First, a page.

Most people seemed to attend the day program of the reunion and go straight to the evening portion, and that’s where I saw the widest variety – ie anything from men in suits to blazer and khakis, and for women, anything from a basic wrap dress to casual slacks and a sweater.

    The evening event usually began with a cocktail party in the law school before the group would go elsewhere for dinner {no idea if dancing was involved – again, no idea why I have a recollection for all this} – that group usually had a few more women in LBDs/cocktail attire, but also people who had clearly come for the day program and were in wrap dress or slacks.

    If the reader’s law school event is anything like the ones my law school hosted, the event was at a fancy restaurant where and LBD or a simpler black wrap dress with wrap were fine.

  4. Ps – as for introductions – I do not think the reader owes all these people to explain the relationship to people – ie “This is Henry Smith” is just fine. Partner just might make things confusing just because most people will think you are in legal practice together.

  5. Yeah, “This is Henry,” indicating the man whose arm you are holding probably gets the point across. You presumably don’t dance with/take the arm of your law partners when you go out, so that should be a clear indicator that you are socially involved, rather than professionally.

    Or maybe I’m old-fashioned. Alternatively, you can explain the situation to one of your friends in attendance, and usually the details will spread well enough on their own behind your back.

  6. I’d call the alumni office at the law school as soon as they open on Friday morning and ask about customary dress for the reunion event(s). I just don’t think you can trust the person who answers the phone at the venue. That person probably has no earthly idea.

  7. Anne Vohl :

    I don’t like the term “partner”, especially for lawyers. People may wonder whether he is your law partner. The word “friend” is wonderful. You don’t have to say “boyfriend”. People can see that he is a boy – or better yet – a Man!

  8. Am I right with assuming you were with Henry in law school? If people knew him then, introducing him as “This is Henry” should be more than adequate. I think in this crowd, people will probably just look at your hands to see if either of you are wearing a ring and then conclude from there that you aren’t married.

  9. operaghost :

    I didn’t even know people HAD law school reunions. Mine would be like “Hey, remember that time we were all really stressed out from trying to figure out race-notice statutes and hadn’t eaten/slept/showered in three days? Yeah, that was awesome. Wheeeee….”

  10. My 5-year law school reunion was last year. I wore pants and a sweater to the hosted happy hour, but some people were in jeans, and some people were in suits.

    I did not attend the dinner, because I didn’t want to shell out anymore money to the school, but based on Facebook photos of the event, Henry would be fine in a shirt and tie. Women seemed to be wearing dresses or nice pants, pretty much what you’d wear to a company holiday party. Nothing over the top.

    I use the term “partner” for my uh, partner also. I don’t think anyone has ever mistaken the relationship for a professional one

  11. I’m in a similar relationship – very serious, but not married at this point. I’ve used the phrase “significant other” (with a bit of a smile) when introducing him in a professional context. I’ve also just introduced him by name when we look obviously together (e.g., we’ve been touching) or when I’m about to mention something that will make it clear that we’re together (e.g., “we live on 23rd Street”).

  12. I would skip the title all together, just introduce him as Henry Smith. I agree using the term boyfriend or partner would just be too awkward. For his outfit, I think you can’t go wrong with matching dark-colored suits with nice shirt and a tie. If you find out that the event is less formal than you had anticipated, you can then loose the tie. For your outfit, I’d say wear a dress that is a little bit more fun than than your office-attire (just in case there is dancing) and I would recommend dark colored dress with a short-heeled knee hight boots and dark tights, but also still conservative enough for “professional networking” — throw in a jacket.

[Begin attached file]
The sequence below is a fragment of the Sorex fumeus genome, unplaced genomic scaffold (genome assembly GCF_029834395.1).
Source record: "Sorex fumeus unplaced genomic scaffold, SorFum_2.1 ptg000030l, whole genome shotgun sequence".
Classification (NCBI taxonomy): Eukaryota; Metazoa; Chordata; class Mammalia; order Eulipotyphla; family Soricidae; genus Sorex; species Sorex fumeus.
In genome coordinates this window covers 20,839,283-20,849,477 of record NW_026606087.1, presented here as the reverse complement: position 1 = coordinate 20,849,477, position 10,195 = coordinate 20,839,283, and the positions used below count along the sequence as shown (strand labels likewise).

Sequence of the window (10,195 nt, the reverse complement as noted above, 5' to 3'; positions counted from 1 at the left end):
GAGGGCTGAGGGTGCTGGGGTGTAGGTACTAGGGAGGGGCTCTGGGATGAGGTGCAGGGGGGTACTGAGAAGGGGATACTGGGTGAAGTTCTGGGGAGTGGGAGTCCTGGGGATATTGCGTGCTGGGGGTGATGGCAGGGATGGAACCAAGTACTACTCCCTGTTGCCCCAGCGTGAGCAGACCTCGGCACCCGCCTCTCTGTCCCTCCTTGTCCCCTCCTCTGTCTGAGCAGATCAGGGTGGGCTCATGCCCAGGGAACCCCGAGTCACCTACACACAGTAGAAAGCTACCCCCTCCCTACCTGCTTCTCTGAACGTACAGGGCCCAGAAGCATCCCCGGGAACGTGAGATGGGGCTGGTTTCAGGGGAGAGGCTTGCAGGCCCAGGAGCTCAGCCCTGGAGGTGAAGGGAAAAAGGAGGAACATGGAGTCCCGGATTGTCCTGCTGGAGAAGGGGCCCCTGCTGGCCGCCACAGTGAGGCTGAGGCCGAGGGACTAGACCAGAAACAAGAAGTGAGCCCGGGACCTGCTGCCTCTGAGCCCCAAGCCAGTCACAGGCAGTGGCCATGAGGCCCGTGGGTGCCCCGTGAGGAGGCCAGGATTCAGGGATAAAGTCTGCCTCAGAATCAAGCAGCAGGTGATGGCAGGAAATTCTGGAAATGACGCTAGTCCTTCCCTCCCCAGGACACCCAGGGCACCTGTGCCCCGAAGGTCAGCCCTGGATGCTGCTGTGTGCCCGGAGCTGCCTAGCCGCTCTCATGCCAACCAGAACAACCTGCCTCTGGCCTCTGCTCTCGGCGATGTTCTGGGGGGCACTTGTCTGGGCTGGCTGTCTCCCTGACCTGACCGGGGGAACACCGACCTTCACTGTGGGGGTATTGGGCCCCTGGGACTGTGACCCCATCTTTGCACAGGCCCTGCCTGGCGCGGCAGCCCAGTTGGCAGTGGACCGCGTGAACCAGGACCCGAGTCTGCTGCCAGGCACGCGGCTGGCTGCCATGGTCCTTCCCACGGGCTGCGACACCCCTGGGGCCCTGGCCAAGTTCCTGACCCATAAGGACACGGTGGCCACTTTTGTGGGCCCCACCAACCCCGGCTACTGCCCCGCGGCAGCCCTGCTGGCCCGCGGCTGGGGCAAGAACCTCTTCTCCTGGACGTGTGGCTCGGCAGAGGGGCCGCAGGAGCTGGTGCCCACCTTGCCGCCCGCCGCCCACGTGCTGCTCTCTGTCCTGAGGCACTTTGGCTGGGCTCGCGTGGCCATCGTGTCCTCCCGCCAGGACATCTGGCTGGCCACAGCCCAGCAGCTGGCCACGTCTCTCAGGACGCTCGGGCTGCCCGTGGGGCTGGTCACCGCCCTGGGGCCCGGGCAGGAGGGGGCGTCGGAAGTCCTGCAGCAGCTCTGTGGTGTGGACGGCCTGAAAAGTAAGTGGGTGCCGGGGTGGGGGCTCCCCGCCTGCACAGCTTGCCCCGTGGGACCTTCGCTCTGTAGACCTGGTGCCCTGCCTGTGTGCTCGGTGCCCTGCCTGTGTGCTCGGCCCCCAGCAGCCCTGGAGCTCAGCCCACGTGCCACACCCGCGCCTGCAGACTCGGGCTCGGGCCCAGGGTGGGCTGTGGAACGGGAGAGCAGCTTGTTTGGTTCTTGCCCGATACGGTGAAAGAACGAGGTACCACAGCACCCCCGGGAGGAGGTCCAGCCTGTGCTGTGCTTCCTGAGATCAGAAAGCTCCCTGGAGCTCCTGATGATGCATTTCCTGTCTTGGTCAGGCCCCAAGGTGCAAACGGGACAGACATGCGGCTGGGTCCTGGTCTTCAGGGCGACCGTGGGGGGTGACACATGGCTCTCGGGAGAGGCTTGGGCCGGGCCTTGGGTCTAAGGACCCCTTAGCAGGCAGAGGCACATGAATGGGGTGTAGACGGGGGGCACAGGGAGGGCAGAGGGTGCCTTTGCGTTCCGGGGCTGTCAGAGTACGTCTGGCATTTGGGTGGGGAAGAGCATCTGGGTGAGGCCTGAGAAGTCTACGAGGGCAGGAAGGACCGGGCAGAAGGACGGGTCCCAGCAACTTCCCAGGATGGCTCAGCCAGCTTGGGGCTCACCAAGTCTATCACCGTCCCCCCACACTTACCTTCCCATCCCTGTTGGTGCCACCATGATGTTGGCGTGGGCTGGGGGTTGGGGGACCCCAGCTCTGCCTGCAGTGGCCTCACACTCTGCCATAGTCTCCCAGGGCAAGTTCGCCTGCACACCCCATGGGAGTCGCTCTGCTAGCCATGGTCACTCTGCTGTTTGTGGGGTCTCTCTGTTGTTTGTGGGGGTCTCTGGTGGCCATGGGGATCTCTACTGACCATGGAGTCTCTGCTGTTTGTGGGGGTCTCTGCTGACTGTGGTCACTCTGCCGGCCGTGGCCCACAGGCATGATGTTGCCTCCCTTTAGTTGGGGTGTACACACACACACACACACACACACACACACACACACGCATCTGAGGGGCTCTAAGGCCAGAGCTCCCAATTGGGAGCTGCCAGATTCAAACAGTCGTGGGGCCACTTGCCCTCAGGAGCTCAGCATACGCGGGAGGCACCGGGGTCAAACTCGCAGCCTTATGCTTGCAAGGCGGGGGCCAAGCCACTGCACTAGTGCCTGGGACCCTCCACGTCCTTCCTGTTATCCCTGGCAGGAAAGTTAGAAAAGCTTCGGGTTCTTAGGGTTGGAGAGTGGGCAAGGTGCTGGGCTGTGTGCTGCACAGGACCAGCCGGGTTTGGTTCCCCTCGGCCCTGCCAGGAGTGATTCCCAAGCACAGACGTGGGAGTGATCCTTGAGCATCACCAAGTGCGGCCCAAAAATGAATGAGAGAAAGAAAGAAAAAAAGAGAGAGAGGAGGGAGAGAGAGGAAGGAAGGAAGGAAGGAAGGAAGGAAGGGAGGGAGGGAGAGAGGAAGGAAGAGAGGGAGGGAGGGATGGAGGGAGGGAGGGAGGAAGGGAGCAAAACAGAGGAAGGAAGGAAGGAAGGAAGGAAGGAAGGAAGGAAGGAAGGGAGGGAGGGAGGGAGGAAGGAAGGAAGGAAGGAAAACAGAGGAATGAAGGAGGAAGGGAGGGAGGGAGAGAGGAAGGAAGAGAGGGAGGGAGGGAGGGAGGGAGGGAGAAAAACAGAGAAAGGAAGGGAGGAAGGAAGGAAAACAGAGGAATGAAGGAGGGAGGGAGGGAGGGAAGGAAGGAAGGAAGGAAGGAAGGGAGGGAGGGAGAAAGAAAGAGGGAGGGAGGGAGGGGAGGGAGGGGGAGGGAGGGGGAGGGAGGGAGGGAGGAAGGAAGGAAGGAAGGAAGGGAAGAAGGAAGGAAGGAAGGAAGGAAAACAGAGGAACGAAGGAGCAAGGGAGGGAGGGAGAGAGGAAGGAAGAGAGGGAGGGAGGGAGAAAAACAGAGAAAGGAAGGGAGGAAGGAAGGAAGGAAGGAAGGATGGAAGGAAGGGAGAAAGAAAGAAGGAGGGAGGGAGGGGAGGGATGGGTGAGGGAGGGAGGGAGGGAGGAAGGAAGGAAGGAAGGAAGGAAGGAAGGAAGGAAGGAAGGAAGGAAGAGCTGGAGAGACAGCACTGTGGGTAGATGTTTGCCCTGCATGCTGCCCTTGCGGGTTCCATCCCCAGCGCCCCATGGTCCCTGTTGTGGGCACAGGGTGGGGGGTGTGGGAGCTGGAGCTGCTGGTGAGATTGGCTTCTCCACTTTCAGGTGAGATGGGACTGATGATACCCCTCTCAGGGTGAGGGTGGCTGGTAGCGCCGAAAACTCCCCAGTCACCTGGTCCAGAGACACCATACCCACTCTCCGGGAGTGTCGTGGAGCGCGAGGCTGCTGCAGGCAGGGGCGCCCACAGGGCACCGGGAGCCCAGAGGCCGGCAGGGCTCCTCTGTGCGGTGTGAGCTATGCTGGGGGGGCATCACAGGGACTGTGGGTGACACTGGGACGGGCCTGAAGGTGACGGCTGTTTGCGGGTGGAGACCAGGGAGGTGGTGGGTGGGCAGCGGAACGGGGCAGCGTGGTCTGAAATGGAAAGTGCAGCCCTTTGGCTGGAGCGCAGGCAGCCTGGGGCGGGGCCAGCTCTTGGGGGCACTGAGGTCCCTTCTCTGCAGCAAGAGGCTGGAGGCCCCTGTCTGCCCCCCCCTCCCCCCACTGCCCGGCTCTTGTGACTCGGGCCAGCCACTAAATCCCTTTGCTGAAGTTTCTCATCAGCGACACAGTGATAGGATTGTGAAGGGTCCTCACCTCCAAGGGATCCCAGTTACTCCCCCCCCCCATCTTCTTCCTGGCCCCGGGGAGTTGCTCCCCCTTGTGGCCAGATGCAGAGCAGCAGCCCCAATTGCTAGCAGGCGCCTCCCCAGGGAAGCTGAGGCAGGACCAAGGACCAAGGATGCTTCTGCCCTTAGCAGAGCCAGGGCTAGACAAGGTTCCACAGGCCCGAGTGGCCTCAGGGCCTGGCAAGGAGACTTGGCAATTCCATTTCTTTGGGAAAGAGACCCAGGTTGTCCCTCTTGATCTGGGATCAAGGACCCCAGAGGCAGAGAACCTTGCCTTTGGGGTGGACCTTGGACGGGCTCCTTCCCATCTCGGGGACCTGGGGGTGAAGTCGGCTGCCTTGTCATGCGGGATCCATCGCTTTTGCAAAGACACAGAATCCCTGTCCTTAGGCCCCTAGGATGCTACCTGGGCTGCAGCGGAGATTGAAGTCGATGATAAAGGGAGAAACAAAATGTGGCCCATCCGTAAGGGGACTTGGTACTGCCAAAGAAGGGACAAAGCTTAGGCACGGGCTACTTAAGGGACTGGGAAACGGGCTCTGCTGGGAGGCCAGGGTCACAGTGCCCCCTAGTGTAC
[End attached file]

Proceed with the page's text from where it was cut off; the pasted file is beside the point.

13. Personally, I don’t like the term “friend” when referring to your romantic partner. I’m in a similar situation – 30+ with longtime boyfriend. If said boyfriend referred to me as his “friend” at a business school reunion, I would be taken aback. For me, I think “this is Henry” says it all – this is the person in my life significant enough to bring to this event.

  14. Law school reunions are not a place to which you drag a random friend or a casual dating acquaintance. If I met a woman at an event like that, I would assume the man accompanying her was, at a minimum ,a fairly serious boyfriend. I might be curious enough to look at their hands for wedding/engagement rings, but I also might not bother. I really don’t think other peeople you’ve never met before are going to spend the entire reunion wondering about the details of your relationship, no matter how you introduce him.

    Just say whatever you feel most comfortable saying; otherwise, you are going to sound forced and awkward introducing Henry, and that might make people wonder what the “real story” is.

  15. As a side note, I strongly agree that last names should be used in introductions. To me, it’s one of the things that separates adults from teenagers and college students; adults use their full names to introduce themselves.

  16. My 10 year law school reunion is this weekend. If someone came up to me and introduced someone as their partner, my immediate knee jerk thought would be law partner. Then, I’d probably say something stupid like what firm are you with. So, I’d just stick with his name.

  17. I agree with the others. Just introduce him by name and if anyone is curious, they will ask. I wouldn’t worry about it. As for dress, the men at my 5-year reunion wore suits. If he doesn’t have a good suit, he might as well get one. Every man needs a suit in his wardrobe anyway. You never know when you’ll need it.

  18. What about “significant other?”

  19. more advice on what to wear please! I’m going to my 5 year college reunion soon. It’s a day-long thing… starting in the afternoon w/ activities, but there’s also a cocktail party in the early evening. I’m totally at a loss? jeans? something more dressy? cocktail dress seems too dressy? help!